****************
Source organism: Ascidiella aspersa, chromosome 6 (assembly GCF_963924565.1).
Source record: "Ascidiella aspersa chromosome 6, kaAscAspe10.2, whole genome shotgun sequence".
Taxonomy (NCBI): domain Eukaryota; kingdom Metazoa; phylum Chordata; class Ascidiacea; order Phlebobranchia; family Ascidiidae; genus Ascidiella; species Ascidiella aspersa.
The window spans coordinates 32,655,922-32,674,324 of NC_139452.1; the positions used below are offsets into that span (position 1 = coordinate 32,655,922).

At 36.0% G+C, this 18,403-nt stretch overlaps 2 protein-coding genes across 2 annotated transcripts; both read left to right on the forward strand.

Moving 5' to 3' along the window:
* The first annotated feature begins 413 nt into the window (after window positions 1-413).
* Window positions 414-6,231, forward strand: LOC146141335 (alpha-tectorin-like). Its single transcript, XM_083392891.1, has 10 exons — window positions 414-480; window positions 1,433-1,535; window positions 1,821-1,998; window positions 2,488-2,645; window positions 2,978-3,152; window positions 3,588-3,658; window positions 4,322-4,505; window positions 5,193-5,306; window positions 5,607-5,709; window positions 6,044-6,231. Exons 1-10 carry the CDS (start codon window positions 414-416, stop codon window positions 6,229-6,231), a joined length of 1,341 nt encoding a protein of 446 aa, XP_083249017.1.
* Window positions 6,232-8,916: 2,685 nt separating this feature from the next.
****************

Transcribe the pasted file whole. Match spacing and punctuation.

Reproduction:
Source organism: Ascidiella aspersa, chromosome 6 (assembly GCF_963924565.1).
Source record: "Ascidiella aspersa chromosome 6, kaAscAspe10.2, whole genome shotgun sequence".
Taxonomy (NCBI): domain Eukaryota; kingdom Metazoa; phylum Chordata; class Ascidiacea; order Phlebobranchia; family Ascidiidae; genus Ascidiella; species Ascidiella aspersa.
The window spans coordinates 32,655,922-32,674,324 of NC_139452.1; the positions used below are offsets into that span (position 1 = coordinate 32,655,922).

At 36.0% G+C, this 18,403-nt stretch overlaps 2 protein-coding genes across 2 annotated transcripts; both read left to right on the forward strand.

Moving 5' to 3' along the window:
* The first annotated feature begins 413 nt into the window (after window positions 1-413).
* Window positions 414-6,231, forward strand: LOC146141335 (alpha-tectorin-like). Its single transcript, XM_083392891.1, has 10 exons — window positions 414-480; window positions 1,433-1,535; window positions 1,821-1,998; window positions 2,488-2,645; window positions 2,978-3,152; window positions 3,588-3,658; window positions 4,322-4,505; window positions 5,193-5,306; window positions 5,607-5,709; window positions 6,044-6,231. Exons 1-10 carry the CDS (start codon window positions 414-416, stop codon window positions 6,229-6,231), a joined length of 1,341 nt encoding a protein of 446 aa, XP_083249017.1.
* Window positions 6,232-8,916: 2,685 nt separating this feature from the next.